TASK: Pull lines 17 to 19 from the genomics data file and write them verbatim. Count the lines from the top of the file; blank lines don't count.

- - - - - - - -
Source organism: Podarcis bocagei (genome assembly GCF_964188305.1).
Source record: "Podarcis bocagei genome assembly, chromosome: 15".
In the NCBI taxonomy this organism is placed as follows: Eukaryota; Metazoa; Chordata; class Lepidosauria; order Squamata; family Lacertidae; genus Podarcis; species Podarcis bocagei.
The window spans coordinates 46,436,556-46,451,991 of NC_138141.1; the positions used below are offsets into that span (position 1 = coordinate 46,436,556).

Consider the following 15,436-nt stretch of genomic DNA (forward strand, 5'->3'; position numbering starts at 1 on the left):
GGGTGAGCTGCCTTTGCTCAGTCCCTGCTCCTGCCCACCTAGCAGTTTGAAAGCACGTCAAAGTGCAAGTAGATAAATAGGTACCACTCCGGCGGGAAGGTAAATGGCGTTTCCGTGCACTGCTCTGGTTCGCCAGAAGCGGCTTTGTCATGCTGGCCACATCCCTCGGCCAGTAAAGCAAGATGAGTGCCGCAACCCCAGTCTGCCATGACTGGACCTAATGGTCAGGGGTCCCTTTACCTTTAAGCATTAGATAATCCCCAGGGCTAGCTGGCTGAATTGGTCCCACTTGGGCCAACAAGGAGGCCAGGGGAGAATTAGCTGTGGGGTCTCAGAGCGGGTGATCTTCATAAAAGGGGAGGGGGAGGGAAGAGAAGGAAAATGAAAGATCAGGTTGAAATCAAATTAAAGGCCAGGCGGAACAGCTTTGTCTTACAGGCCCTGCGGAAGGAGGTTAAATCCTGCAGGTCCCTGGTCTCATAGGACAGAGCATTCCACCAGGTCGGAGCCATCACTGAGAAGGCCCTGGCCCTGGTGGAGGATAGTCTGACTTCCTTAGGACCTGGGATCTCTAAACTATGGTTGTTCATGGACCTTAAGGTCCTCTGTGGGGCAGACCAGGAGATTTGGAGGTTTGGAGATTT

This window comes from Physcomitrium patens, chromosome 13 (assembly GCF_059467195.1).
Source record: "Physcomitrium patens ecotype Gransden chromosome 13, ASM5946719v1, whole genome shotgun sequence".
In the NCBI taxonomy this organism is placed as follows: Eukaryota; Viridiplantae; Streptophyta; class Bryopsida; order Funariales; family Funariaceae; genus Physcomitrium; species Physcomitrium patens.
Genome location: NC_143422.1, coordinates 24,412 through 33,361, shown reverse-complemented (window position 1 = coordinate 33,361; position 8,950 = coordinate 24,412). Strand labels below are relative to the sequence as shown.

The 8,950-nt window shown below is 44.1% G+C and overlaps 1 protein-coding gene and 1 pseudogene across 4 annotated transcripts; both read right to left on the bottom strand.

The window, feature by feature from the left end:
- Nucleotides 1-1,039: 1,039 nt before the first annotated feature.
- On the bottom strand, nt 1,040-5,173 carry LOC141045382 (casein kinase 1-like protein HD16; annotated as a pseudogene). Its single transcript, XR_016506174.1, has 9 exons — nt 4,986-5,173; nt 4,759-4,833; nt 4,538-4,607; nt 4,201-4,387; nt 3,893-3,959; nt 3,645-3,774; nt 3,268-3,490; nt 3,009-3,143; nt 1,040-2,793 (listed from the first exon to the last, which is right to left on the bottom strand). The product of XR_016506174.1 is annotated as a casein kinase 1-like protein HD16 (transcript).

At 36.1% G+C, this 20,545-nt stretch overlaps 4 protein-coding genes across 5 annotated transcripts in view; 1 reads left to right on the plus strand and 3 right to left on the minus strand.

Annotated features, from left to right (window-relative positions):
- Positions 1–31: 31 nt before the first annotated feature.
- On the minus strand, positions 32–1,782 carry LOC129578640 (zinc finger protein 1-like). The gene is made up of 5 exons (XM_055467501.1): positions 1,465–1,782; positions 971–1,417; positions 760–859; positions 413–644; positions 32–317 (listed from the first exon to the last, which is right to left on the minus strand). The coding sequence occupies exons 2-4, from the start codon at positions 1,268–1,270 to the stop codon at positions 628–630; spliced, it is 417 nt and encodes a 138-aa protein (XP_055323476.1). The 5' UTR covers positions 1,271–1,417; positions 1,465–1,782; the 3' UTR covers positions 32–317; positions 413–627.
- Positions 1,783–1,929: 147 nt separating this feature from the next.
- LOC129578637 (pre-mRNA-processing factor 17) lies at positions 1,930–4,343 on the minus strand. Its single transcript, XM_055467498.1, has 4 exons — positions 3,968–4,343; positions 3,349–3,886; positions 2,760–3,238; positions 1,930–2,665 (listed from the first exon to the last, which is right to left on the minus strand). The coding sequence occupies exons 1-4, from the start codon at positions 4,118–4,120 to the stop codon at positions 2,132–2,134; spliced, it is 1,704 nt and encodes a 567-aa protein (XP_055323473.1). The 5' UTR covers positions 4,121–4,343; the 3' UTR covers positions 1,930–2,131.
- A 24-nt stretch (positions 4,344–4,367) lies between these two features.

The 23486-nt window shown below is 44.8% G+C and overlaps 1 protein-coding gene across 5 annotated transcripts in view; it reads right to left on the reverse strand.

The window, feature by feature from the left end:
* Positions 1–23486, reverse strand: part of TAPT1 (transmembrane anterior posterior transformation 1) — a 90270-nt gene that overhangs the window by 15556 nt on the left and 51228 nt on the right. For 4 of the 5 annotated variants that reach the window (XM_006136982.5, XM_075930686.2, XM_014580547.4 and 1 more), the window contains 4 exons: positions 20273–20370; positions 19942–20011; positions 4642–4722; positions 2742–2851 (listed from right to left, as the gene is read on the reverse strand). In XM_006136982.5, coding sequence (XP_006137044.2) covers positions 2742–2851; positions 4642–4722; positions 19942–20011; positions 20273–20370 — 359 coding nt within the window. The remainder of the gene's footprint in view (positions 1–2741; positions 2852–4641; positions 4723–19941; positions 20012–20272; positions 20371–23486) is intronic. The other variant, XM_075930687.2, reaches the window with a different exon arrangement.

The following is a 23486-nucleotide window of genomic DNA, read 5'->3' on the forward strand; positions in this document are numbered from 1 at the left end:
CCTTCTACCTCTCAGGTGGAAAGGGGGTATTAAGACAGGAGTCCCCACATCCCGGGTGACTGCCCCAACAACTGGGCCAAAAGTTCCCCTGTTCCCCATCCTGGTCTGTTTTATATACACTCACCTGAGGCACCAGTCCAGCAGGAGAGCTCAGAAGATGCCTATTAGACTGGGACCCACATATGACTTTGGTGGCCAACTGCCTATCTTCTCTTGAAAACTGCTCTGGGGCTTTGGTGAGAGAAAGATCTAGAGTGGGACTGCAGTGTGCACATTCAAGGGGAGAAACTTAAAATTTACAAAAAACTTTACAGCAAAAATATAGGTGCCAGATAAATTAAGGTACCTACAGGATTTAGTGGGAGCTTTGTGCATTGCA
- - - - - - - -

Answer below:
- Positions 1–31: 31 nt before the first annotated feature.
- On the minus strand, positions 32–1,782 carry LOC129578640 (zinc finger protein 1-like). The gene is made up of 5 exons (XM_055467501.1): positions 1,465–1,782; positions 971–1,417; positions 760–859; positions 413–644; positions 32–317 (listed from the first exon to the last, which is right to left on the minus strand). The coding sequence occupies exons 2-4, from the start codon at positions 1,268–1,270 to the stop codon at positions 628–630; spliced, it is 417 nt and encodes a 138-aa protein (XP_055323476.1). The 5' UTR covers positions 1,271–1,417; positions 1,465–1,782; the 3' UTR covers positions 32–317; positions 413–627.
- Positions 1,783–1,929: 147 nt separating this feature from the next.